The term “fiscal cliff” is wearing away at my last nerve. This buzzword is supposed to mean something scary I guess. But who is it that needs to be afraid of the cliff. Not Congress. Not the president. So who does that leave? Yes, us, the American people. And it is for this reason that I propose the adoption of a new kind of cliff, one which is more equal.
Here in California we had a problem getting our legislature to pass a budget. But after a cleverly designed “cliff” the problem seems to have been resolved. The cliff was a resolution in which the legislature agreed that they would not be paid unless they successfully passed a budget. And though they approached the cliff by waiting to the last minute to pass that budget they chose to set aside their differences in favor of getting paid. And a budget was passed.
The problem with the federal fiscal cliff is that the ones who wind up going over the cliff first are (as usual) those who can least afford it. The working class will see significant taxes come out of their paychecks come January. Those who are just barely making ends meet will find that they no longer can be met. But the President and Congress risk little more than not getting elected when their term is up. And by that time they can probably rely on Americans’ short memory to assure that they can again bamboozle them into electing them again. (I know, I know the president can’t be elected again but bear with me for the sake of argument.)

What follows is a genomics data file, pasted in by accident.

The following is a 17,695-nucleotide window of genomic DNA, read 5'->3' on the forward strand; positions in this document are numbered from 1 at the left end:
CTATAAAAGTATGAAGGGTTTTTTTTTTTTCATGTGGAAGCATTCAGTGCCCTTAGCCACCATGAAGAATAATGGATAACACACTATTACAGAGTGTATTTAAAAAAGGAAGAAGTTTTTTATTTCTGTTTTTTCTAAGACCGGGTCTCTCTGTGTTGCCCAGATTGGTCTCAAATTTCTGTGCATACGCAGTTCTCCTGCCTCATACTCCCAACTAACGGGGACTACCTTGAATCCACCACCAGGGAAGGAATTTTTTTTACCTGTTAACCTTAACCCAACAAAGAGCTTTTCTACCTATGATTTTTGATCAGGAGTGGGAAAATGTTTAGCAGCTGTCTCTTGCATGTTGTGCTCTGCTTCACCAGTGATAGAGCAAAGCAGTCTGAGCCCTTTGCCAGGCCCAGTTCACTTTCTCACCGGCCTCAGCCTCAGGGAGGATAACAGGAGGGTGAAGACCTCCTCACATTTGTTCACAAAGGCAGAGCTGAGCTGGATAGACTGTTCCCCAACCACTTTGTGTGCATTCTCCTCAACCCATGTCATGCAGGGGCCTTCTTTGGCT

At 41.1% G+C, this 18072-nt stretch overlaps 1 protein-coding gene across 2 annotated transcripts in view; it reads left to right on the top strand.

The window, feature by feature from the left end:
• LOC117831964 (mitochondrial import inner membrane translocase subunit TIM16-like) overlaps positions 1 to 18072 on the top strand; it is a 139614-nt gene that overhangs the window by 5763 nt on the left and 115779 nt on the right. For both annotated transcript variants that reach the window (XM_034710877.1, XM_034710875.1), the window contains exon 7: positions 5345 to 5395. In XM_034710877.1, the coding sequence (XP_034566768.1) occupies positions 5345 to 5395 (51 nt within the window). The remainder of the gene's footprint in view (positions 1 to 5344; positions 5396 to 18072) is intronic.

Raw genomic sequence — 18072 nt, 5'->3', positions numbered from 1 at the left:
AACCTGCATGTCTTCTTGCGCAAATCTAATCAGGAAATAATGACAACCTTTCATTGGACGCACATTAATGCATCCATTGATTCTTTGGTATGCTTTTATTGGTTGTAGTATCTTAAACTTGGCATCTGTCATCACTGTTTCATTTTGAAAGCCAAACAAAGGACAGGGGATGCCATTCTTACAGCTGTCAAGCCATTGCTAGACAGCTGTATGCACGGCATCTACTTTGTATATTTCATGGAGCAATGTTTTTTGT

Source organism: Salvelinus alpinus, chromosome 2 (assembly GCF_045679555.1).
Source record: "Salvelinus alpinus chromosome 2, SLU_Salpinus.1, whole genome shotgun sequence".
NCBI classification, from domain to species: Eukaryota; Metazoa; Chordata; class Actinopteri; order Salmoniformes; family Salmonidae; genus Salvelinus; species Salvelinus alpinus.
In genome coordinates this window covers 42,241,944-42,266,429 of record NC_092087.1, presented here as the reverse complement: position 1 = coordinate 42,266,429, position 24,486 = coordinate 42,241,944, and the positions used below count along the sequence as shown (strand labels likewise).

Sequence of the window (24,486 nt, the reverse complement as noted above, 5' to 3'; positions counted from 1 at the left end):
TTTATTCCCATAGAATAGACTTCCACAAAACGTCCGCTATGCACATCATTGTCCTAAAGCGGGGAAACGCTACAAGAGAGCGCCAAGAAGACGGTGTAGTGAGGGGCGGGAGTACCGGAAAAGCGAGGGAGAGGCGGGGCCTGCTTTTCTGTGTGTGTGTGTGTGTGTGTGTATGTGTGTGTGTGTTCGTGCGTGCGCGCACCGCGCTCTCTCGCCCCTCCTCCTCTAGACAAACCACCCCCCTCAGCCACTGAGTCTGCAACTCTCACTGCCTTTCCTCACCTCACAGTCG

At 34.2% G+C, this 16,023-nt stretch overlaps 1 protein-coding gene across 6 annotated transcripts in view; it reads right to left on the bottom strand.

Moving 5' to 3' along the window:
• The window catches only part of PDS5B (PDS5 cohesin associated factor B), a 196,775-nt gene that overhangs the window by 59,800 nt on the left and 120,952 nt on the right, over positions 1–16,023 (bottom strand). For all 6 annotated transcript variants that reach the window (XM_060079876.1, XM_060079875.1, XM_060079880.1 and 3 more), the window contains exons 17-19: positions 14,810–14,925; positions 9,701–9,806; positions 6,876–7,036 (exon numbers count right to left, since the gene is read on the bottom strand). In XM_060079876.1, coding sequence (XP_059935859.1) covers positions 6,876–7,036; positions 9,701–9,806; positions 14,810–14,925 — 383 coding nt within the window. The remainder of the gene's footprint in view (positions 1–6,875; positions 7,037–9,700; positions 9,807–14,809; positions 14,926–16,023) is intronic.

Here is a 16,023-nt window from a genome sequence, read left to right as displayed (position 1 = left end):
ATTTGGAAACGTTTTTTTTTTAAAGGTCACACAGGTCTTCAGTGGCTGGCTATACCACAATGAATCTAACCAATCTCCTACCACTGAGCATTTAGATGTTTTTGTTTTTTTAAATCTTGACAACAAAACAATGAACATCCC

In an earlier blog post I proposed a solution to the health care crisis: Put Congress on Blue Cross. And I am suggesting something similar for such partisan battles as the fiscal cliff. The point here is for our legislators to actually feel our pain, to share in the loss of income or the hassles of dealing with conventional insurance plans.
I think that all three branches of government should simply not be paid until they solve the budget crisis. Never mind the blame game. It won’t matter at whom they can successfully point their fingers because they, the lawmakers, will not be paid until they do thier jobs. the ones we elected them to do. We did it in California so there is a precedent.
I realize that this will not help the current crisis but for the future I think that we need to hold our employees accountable the way our employers hold us accountable. No work, no pay. Simple as that.
The next time we have such a partisan crisis we need to be able to invoke a statute which will provide us with more of a guarantee that our civil servants serve us by doing the jobs for which they were hired. Never mind filibuster reforms, they’ll stop talking and start acting if their wallets are impacted, I guarantee you.
Another way of putting it, using another time worn phrase these days would be to say we are putting them…ahem…”under the gun”.